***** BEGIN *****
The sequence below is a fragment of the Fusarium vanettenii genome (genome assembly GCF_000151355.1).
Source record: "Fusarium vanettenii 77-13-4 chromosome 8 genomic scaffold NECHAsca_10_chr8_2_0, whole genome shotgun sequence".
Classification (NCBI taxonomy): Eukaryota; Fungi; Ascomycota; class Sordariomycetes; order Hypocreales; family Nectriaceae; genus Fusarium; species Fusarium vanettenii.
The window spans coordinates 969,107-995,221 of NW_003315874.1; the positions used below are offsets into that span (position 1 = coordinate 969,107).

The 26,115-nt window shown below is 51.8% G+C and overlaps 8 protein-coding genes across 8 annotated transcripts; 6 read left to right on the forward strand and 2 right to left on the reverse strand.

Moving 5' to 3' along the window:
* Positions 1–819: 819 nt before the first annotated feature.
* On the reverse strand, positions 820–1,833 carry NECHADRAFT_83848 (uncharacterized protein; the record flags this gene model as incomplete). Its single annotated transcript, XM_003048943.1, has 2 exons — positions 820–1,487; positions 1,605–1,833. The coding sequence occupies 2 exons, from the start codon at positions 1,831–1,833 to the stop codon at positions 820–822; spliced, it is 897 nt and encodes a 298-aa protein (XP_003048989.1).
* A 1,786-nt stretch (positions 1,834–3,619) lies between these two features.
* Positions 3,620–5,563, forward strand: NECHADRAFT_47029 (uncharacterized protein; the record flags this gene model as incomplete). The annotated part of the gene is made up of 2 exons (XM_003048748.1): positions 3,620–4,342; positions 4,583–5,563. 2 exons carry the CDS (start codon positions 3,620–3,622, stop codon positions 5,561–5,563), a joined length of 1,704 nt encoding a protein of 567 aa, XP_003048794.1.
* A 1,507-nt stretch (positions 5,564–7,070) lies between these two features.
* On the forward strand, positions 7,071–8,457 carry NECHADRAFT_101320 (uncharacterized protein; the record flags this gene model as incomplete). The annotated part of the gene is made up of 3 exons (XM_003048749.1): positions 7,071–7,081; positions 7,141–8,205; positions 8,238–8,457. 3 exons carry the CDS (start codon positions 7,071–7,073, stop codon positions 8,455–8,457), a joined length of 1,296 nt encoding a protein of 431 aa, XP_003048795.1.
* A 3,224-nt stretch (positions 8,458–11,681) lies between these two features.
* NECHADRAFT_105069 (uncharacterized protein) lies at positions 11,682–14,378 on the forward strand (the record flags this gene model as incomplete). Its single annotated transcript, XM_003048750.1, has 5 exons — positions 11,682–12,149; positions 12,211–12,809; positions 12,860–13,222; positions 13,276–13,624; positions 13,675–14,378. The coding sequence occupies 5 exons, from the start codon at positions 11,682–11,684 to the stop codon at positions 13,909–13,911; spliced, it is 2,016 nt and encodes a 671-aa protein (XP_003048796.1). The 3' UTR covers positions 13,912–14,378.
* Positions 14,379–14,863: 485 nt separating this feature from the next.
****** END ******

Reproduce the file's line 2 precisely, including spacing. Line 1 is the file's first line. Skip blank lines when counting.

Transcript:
Source record: "Fusarium vanettenii 77-13-4 chromosome 8 genomic scaffold NECHAsca_10_chr8_2_0, whole genome shotgun sequence".